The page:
The religious-political group, banned for five years, is accused of supporting armed rebellion in the disputed region.
The captured Indian fighter pilot, who was attacked by a mob and then paraded on video by Pakistan‘s army, will be released on Friday, Pakistani Prime Minister Imran Khan said.
A senior Indian Air Force official welcomed the move on Thursday evening, but added that Islamabad was simply following international norms around prisoners of war.
“We have an Indian pilot. As a peace gesture we will release him tomorrow,” Pakistan’s Khan told a joint sitting of parliament in the capital Islamabad.
Khan also said he had unsuccessfully tried to make a telephone contact with his Indian counterpart Narendra Modi on Wednesday night.
“Yesterday, I tried to call Narendra Modi,” Khan said. “I wanted to make it clear that we do not want any kind of escalation.”
India welcomed Pakistan’s decision to free the captured pilot, whose Mig-21 fighter was shot down during an aerial skirmish between the air forces of the two countries in the disputed region of Kashmir.
“We are extremely happy to have him back. We want to see him back,” India’s Air Vice Marshall RGK Kapoor told reporters in New Delhi.
“We only see it as a gesture which is in consonance with all Geneva conventions.”
Human face of the conflict
Following Pakistani villagers and soldiers filming his capture and captivity on Wednesday in video clips that have since gone viral on social media, the pilot – identified by Islamabad as Wing Commander Abhinandan Varthaman – fast emerged as the human face of the dangerous flare-up between the arch enemies.
Varthaman and the Indian Air Force (IAF) have been at the heart of the crisis between India and Pakistan after the latter claimed to have shot down two Indian fighter jets in response to the bombing of alleged “terror” targets inside Pakistan on Tuesday morning.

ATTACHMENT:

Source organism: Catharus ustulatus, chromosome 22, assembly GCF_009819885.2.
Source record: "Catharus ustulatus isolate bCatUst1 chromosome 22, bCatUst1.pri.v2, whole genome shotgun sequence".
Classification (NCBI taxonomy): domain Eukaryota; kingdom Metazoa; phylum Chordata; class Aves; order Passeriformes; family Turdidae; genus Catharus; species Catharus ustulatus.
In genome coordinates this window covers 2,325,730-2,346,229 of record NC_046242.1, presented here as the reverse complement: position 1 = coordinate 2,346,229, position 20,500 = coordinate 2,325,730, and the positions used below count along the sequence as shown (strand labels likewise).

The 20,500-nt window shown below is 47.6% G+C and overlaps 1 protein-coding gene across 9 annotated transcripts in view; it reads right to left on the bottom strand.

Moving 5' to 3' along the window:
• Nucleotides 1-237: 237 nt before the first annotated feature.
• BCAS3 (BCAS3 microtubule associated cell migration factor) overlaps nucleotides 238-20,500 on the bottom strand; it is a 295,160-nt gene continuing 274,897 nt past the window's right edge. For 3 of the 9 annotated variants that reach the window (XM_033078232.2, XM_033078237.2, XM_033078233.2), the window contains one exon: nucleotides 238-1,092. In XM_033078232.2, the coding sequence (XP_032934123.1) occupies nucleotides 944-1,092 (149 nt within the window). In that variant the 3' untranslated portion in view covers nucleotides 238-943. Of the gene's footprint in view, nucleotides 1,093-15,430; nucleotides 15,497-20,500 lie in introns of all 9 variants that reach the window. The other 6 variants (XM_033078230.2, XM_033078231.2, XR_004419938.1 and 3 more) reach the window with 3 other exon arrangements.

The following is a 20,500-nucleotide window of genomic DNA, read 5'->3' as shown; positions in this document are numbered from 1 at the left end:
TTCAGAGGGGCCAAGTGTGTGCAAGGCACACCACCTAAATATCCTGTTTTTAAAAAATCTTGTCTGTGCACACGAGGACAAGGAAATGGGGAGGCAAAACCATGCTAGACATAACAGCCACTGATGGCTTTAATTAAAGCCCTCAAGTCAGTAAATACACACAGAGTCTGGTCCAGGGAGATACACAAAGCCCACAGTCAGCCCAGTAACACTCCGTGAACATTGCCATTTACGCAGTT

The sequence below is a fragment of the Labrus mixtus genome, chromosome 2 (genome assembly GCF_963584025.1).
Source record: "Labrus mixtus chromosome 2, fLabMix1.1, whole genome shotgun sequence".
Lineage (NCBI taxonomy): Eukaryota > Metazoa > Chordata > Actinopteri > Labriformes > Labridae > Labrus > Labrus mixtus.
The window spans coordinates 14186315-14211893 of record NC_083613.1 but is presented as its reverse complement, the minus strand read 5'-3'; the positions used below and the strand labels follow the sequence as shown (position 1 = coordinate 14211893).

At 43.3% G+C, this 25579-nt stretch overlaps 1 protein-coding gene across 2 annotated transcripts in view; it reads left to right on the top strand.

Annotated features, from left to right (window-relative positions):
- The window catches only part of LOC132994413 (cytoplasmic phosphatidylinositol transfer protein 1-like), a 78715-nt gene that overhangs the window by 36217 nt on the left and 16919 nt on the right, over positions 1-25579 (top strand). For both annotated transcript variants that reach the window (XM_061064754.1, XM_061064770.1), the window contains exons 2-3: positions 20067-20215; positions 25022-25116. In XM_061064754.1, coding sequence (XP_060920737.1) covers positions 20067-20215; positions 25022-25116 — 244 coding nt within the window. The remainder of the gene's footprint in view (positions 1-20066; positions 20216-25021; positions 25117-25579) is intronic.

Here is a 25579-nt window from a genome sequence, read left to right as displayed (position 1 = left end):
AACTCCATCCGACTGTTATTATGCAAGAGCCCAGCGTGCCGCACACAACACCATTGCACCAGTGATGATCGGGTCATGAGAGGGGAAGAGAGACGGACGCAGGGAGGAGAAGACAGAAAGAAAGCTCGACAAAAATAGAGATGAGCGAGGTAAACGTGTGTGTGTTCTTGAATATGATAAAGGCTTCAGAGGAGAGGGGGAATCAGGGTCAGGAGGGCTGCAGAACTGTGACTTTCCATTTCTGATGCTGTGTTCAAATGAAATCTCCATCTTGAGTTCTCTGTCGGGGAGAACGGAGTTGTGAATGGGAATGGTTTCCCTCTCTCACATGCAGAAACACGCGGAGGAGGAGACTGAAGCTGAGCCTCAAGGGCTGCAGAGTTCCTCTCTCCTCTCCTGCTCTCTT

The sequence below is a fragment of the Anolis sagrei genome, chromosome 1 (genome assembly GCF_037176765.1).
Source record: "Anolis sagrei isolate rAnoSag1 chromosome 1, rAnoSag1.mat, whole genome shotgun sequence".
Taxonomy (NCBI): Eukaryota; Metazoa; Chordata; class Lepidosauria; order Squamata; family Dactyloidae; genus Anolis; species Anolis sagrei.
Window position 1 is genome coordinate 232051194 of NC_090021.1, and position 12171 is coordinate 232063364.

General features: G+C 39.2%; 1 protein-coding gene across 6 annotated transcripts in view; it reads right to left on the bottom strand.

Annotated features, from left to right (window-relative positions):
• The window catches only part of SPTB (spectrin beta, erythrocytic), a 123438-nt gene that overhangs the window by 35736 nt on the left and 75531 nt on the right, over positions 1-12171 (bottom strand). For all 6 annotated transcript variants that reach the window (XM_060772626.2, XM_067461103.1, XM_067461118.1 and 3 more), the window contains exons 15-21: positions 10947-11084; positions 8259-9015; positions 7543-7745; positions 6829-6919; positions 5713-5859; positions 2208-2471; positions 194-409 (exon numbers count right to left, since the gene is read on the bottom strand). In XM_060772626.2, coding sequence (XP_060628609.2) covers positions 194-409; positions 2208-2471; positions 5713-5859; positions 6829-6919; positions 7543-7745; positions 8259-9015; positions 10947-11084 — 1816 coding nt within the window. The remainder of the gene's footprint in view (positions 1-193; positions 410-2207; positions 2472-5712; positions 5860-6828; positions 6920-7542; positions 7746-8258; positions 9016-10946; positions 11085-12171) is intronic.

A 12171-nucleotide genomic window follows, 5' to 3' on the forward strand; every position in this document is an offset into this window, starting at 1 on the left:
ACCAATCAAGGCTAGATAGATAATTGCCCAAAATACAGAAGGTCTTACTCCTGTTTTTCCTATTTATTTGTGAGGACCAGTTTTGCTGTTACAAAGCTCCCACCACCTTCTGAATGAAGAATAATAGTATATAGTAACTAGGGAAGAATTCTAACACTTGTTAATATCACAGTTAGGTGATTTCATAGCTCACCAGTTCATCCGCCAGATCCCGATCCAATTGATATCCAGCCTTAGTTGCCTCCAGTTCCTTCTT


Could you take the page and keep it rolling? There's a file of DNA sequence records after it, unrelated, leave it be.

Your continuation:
Tensions have flared between India and Pakistan since a suicide car bombing by Pakistan-based armed group Jaish-e-Mohammed (JeM) in India-administered Kashmir killed at least 42 Indian paramilitary forces on February 14.
But the risk of an all-out armed conflict rose dramatically on Tuesday when India launched air raids on what it claimed was a JeM training camp near Jaba town in northern Pakistan.
As tensions rose between the nuclear-armed neighbours, the United States and China appealed for restraint.
Storm on social media
In a video posted on social media, the Indian pilot could be seen in ankle-deep stream of water, his face bloodied as he is assaulted by a group of men in disputed Kashmir.
In another video, the pilot is seen blindfolded and can be heard saying, “I’ve got hurt and I would request some water.” He then reveals his name and rank before politely fending off questions from soldiers by saying: “I’m not supposed to tell you that.”
In a third video, posted on Twitter by Pakistan’s state broadcaster, PTV news, the pilot is shown relaxed while saying, “I would like to put this on record and I would not change my statement if I go back to my country. The officers of the Pakistan Army have looked after me very well. They are thorough gentlemen.”